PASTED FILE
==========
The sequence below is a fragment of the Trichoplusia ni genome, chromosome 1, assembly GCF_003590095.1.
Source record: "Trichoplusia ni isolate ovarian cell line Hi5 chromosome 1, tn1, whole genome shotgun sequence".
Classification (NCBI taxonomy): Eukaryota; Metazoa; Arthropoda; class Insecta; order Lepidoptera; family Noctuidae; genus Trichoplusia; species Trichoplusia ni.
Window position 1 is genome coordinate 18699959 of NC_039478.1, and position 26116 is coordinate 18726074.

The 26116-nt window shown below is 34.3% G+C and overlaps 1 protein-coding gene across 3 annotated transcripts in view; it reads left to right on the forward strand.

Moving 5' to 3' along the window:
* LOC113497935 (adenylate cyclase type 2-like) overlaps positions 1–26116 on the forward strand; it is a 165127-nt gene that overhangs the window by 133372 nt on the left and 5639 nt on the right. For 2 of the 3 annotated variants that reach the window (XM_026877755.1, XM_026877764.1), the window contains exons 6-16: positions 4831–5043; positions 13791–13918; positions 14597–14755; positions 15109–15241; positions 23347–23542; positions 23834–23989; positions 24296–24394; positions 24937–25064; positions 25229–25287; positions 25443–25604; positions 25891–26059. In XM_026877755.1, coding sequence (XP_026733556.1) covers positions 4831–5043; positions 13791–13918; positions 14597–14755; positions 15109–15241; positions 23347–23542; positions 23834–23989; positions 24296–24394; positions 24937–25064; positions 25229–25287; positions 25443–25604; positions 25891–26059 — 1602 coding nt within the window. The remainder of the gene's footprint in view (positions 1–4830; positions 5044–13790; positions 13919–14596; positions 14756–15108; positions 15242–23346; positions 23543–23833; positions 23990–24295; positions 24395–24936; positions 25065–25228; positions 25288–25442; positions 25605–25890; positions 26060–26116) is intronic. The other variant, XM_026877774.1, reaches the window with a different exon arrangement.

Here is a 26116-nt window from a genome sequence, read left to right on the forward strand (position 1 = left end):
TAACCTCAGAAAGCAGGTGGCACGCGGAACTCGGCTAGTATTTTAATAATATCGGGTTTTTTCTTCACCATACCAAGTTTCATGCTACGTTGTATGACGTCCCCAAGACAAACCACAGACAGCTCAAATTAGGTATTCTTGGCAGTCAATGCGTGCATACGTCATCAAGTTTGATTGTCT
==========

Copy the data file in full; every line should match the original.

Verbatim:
The sequence below is a fragment of the Trichoplusia ni genome, chromosome 1, assembly GCF_003590095.1.
Source record: "Trichoplusia ni isolate ovarian cell line Hi5 chromosome 1, tn1, whole genome shotgun sequence".
Classification (NCBI taxonomy): Eukaryota; Metazoa; Arthropoda; class Insecta; order Lepidoptera; family Noctuidae; genus Trichoplusia; species Trichoplusia ni.
Window position 1 is genome coordinate 18699959 of NC_039478.1, and position 26116 is coordinate 18726074.

The 26116-nt window shown below is 34.3% G+C and overlaps 1 protein-coding gene across 3 annotated transcripts in view; it reads left to right on the forward strand.

Moving 5' to 3' along the window:
* LOC113497935 (adenylate cyclase type 2-like) overlaps positions 1–26116 on the forward strand; it is a 165127-nt gene that overhangs the window by 133372 nt on the left and 5639 nt on the right. For 2 of the 3 annotated variants that reach the window (XM_026877755.1, XM_026877764.1), the window contains exons 6-16: positions 4831–5043; positions 13791–13918; positions 14597–14755; positions 15109–15241; positions 23347–23542; positions 23834–23989; positions 24296–24394; positions 24937–25064; positions 25229–25287; positions 25443–25604; positions 25891–26059. In XM_026877755.1, coding sequence (XP_026733556.1) covers positions 4831–5043; positions 13791–13918; positions 14597–14755; positions 15109–15241; positions 23347–23542; positions 23834–23989; positions 24296–24394; positions 24937–25064; positions 25229–25287; positions 25443–25604; positions 25891–26059 — 1602 coding nt within the window. The remainder of the gene's footprint in view (positions 1–4830; positions 5044–13790; positions 13919–14596; positions 14756–15108; positions 15242–23346; positions 23543–23833; positions 23990–24295; positions 24395–24936; positions 25065–25228; positions 25288–25442; positions 25605–25890; positions 26060–26116) is intronic. The other variant, XM_026877774.1, reaches the window with a different exon arrangement.

Here is a 26116-nt window from a genome sequence, read left to right on the forward strand (position 1 = left end):
TAACCTCAGAAAGCAGGTGGCACGCGGAACTCGGCTAGTATTTTAATAATATCGGGTTTTTTCTTCACCATACCAAGTTTCATGCTACGTTGTATGACGTCCCCAAGACAAACCACAGACAGCTCAAATTAGGTATTCTTGGCAGTCAATGCGTGCATACGTCATCAAGTTTGATTGTCT